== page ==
Bug 237800 - pow(3) returns inaccurate results
Summary: pow(3) returns inaccurate results
Status: Open
Alias: None
Product: Base System
Classification: Unclassified
Component: misc (show other bugs)
Version: CURRENT
Hardware: Any Any
: --- Affects Many People
Assignee: freebsd-numerics mailing list
URL:
Keywords:
Depends on:
Blocks:
 
Reported: 2019-05-08 16:53 UTC by Karl Williamson
Modified: 2019-11-05 22:42 UTC (History)
6 users (show)

See Also:


Attachments
Reproducer .c (86 bytes, text/plain)
2019-05-08 16:53 UTC, Karl Williamson
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Description Karl Williamson 2019-05-08 16:53:46 UTC
Created attachment 204271 [details]
Reproducer .c

The attached essentially one-liner, program prints 0x1.431e0fae6d722p+96
on FreeBSD 13 clang version 8.0.0 (tags/RELEASE_800/final 356365) (based on LLVM 8.0.0)

On Linux, it prints 0x1.431e0fae6d721p+96
a difference of 1 in the final hex digit of the mantissa.  The Linux version is the correct value.
We are getting identical failures on 11.2, 12.0, and Open BSD 6.4

http://www.cpantesters.org/distro/M/Math-Clipper.html?grade=3&perlmat=1&patches=2&oncpan=2&distmat=2&perlver=ALL&osname=ALL&version=1.27

I work on maintaining and extending the Perl 5 programming language.  We made a change earlier in our current development cycle that improved the accuracy of converting a string representing a floating point number into an equivalent double precision C value.  We now use strtod() instead of atof().  That broke the module Math::Clipper.  It turns out it was relying on the imprecision of atof() to work around this pow() bug.  That work around was added in May 2018.

The above smoke reports rely on a volunteer network of people to do the testing.  That means the coverage of a module such as Math::Clipper is spotty.  Probably it's failing Open BSD in other versions of Perl, but those just didn't get tested.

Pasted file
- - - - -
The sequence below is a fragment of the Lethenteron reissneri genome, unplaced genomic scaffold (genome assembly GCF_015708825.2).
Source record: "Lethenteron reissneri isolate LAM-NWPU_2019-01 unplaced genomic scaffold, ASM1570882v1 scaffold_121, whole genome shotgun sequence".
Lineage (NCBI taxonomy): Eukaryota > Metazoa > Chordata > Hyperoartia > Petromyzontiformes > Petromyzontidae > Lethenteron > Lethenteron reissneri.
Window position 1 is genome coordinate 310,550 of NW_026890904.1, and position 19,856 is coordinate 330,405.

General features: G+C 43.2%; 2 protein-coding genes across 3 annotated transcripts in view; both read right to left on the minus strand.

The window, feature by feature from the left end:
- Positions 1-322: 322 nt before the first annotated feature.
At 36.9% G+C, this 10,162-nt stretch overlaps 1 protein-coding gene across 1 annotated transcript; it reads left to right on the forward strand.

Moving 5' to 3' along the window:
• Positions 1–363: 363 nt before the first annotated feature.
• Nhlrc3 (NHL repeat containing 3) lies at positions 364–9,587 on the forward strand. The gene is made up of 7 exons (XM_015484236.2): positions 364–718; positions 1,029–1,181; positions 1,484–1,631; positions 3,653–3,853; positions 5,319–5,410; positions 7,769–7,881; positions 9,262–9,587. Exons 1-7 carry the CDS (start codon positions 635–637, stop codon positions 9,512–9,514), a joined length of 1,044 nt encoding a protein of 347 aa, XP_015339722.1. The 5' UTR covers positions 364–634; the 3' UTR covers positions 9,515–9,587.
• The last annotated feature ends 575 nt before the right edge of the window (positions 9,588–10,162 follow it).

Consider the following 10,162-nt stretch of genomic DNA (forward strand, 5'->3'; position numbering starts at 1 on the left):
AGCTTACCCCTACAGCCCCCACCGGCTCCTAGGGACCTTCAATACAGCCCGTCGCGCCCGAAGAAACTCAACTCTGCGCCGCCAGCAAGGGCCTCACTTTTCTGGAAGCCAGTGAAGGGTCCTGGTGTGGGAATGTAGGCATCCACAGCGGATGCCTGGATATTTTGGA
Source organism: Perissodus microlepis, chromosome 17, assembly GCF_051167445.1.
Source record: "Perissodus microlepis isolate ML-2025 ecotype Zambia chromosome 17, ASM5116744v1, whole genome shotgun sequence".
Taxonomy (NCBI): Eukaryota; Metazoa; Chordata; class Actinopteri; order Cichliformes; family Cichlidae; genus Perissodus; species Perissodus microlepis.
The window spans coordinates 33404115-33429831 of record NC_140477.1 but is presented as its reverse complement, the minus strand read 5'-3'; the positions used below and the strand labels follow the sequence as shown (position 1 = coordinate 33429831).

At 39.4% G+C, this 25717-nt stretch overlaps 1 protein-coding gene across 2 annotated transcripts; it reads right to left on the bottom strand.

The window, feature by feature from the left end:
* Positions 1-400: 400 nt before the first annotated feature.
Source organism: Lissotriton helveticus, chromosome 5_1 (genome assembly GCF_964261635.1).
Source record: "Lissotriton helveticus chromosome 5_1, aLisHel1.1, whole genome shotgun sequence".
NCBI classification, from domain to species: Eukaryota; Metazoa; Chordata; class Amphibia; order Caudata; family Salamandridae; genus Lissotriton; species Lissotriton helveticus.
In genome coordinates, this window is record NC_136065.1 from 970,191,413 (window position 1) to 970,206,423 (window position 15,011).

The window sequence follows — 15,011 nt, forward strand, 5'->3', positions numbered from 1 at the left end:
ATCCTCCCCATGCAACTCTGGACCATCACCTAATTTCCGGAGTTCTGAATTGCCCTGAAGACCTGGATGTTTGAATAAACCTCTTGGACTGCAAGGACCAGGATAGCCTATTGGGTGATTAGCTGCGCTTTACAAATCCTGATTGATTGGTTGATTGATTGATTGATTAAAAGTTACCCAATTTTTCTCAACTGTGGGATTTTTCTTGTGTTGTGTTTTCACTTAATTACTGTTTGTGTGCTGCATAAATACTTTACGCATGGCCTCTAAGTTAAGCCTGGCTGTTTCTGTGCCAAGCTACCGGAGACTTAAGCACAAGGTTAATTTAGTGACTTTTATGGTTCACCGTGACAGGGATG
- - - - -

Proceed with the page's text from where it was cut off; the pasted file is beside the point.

Comment 1 Xin LI freebsd_committer 2019-05-08 18:02:13 UTC
Confirmed on amd64 -CURRENT.

Probably related: Android's assembler version (https://android.googlesource.com/platform/bionic/+/refs/heads/master/libm/x86_64/e_pow.S) would give the correct result.  These routines are 3-clause BSD licensed and we should probably take a look as well.
Comment 2 sgk 2019-05-08 19:00:50 UTC
troutmask:kargl[219] ./testd -a 10 29
libm =  1.0000000000000001e+29, /* 0x45f431e0, 0xfae6d722 */
mpfr =  9.9999999999999991e+28, /* 0x45f431e0, 0xfae6d721 */
 ulp = 0.51303

A 1/2 ULP error is certainly not a bad result given the
nuances of floating point arithmetic.
Comment 3 Peter Jeremy freebsd_committer 2019-05-08 19:49:48 UTC
We could special case "y is a small positive integer" - that might give a better result though it's unclear in this case.

Alternatively, we could look at what perl is doing - converting between ASCII strings and floating point values is full of dragons and evaluating pow(10,i) anywhere in that process suggests it's not being done optimally.
Comment 4 sgk 2019-05-08 20:16:50 UTC
When you say you get the correct value on Linux, are you using clang 8.0.0 on Linux or some version of gcc?  gcc will constant fold pow(10,29) using MPFR.  Clang will generated a call to pow() in libm.

In any event, the library is computing pow(10,29) as exp(29*log(10))
where special polynomial approximations are being used.  With a ULP
of 0.51, I suppose reading Goldberg's paper is merited.
Comment 5 sgk 2019-05-08 20:24:32 UTC
(In reply to Peter Jeremy from comment #3)

Peter, special casing small positive y values is still 
fraught with floating rounding errors.  Expanding on the
toy program a bit.

#include <stdio.h>